We observed serology titers for all SARS-CoV-2 antigens with RBD mutant proteins increasing or remaining relatively unchanged within steroid-treated patients relative to the SOC-treated patients over the course of 7 days in this small study, mirrored by an increase in neutralization of the RBD-ACE2 interaction in the same steroid-treated patients (Fig. 1B). Further research into the mechanism of action of corticosteroid-reduced IgG levels will need to occur, but in this study, there was no detrimental impact on antibody responses to COVID-19 infection. Within these patients, repeated measured correlations demonstrated inverse correlation of ACE2 neutralization IC50 not only with ACE2, but also TNFSF11/TRANCE protein in the serum (Fig. 1B). This data argues that circulating antibodies with more potent neutralization (lower IC50) are found in patients with higher serum levels of ACE2 and TNFSF11/TRANCE, the former known to be shed by interactions with viral spike protein and the latter to decrease when viral pathogenesis is most robust [2, 3]. Related to the broad suppressive nature of corticosteroids, certain analytes reduced in circulation of COVID-19 patients, such as SCF and GDF2, were inversely correlated with serological IgG response markers (Fig. 1B). Intriguingly, a unique inflammatory biomarker profile was observed to correlate with the seasonal coronavirus protein control (NL63) relative to the profile linked to SARS-CoV-2 antigens and related RBD mutant proteins (Fig. 1B). Positive correlations were observed for IL-27, MERTK, IL-17A, CXCL9, CCL3, GAL9, TNF, CCL4, FGF21, VSIG2, DCN, CX3CL1, IL-19, CASP8, IL-10, AGRP, FABP2, CXCL10, CD84, SCF, and IFNg with ACE2 neutralization IC50 values (Fig. 1B). Higher ACE2 neutralization IC50 values indicate less potency of the antibody response and hence the observed increase in many proinflammatory signals (e.g. IL-19, TNF, CXCL9, and IFNg). This tight regulatory phenomenon between inflammatory biomarkers and serology was clearly evident within the tested timeframe of 7 days post corticosteroid treatment.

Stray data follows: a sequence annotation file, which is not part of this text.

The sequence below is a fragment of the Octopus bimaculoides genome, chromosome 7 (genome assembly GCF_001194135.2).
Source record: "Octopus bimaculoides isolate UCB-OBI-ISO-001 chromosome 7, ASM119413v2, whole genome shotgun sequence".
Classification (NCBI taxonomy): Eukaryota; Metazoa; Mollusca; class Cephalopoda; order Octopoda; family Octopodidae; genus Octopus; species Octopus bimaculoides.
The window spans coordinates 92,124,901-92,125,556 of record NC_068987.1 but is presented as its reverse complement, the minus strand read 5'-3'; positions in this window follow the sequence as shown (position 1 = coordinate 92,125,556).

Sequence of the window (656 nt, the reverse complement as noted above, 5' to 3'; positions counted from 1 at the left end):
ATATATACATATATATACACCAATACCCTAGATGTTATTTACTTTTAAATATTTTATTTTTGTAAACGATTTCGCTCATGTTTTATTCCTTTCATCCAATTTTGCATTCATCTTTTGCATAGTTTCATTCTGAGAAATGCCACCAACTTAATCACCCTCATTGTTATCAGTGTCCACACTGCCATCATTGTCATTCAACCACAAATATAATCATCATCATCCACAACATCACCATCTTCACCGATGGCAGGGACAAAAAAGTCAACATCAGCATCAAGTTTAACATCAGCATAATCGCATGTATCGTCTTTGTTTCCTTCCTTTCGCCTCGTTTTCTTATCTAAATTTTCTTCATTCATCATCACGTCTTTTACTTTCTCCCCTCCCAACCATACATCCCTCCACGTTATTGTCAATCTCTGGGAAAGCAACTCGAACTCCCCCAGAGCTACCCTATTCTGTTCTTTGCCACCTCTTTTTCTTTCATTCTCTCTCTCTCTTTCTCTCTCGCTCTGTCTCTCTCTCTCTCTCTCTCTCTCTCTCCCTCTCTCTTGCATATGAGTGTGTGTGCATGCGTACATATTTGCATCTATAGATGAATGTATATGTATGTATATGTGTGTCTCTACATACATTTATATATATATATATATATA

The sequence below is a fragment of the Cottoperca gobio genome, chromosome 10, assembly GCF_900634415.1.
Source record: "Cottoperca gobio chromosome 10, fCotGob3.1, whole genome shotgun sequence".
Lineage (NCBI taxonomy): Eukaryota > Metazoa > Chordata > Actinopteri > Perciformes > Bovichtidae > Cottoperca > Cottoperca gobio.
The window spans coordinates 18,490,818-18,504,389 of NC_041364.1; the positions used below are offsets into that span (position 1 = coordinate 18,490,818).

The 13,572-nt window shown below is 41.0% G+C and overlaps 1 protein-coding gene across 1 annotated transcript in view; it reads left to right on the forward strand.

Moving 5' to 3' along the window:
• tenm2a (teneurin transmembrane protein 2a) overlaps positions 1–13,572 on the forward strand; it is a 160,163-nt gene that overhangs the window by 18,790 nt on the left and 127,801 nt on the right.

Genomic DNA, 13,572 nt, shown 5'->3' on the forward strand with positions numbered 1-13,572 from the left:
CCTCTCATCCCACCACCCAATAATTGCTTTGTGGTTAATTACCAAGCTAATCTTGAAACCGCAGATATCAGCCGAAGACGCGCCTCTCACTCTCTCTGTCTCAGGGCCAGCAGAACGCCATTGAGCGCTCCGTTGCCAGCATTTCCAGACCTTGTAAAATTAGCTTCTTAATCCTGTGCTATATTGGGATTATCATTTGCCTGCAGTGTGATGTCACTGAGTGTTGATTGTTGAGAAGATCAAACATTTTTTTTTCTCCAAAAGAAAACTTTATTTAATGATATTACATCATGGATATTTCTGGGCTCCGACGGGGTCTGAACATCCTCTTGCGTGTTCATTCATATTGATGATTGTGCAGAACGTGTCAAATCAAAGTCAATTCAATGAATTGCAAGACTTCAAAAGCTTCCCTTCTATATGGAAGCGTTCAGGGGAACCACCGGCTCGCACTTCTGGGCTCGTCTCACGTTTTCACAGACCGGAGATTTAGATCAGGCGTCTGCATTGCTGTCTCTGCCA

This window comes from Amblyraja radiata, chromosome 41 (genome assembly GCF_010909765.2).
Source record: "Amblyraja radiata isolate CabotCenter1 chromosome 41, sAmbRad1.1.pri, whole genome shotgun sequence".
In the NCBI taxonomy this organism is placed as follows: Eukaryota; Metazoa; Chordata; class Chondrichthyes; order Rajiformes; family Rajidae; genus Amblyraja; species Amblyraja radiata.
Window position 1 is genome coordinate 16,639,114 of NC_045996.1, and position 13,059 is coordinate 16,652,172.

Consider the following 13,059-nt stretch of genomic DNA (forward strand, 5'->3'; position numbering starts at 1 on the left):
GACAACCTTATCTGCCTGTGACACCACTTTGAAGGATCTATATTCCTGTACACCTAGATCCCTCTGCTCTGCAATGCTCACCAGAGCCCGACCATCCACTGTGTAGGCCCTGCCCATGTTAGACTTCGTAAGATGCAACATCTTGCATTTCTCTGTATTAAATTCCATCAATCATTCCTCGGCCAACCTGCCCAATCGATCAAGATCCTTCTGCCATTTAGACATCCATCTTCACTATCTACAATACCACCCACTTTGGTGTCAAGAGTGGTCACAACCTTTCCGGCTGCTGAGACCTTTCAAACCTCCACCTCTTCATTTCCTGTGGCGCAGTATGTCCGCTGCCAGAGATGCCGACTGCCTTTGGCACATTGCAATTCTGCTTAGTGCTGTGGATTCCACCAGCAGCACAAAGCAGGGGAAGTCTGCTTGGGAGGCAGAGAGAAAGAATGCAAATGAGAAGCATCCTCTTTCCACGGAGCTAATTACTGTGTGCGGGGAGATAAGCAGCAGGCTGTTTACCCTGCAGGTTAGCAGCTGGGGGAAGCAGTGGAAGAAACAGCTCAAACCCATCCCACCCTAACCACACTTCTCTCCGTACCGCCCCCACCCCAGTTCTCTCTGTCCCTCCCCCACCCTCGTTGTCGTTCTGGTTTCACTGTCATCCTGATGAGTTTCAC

The correlation of COVID-19 inflammatory markers, which we previously linked to severe disease (e.g., IFNg, TNF, CXCL9, and IL-10), with higher IC50 neutralization values may demonstrate poor levels of ACE2/RBD interference in patients experiencing the hyperinflammatory endothelial-linked cytokine storm of COVID-19 [4].

Importantly, the elevation of markers indicative of innate immune activation (CCL13/MCP4, CCL3, CCL4, CXCL9) are reduced in steroid-treated patients. We observed that CXCL9 is an important COVID-19 biomarker describing immunological responses in corticosteroid-treated patients based on its correlation to Ordinal scale at baseline, decreased levels over time in corticosteroid-treated patients, and correlation with ACE2 neutralization IC50 values; therefore, warranting further evaluation and clinical monitoring within patients treated with corticosteroids. However, key systemic inflammatory cytokines linked to adaptive immune responses elevated in COVID-19 vs. HC are not differentially regulated in steroid vs SOC-treated patients, demonstrating that early effective targeted therapies against these will be most successful in rapidly reducing the inflammatory burden that severe patients experience.

Availability of data and materials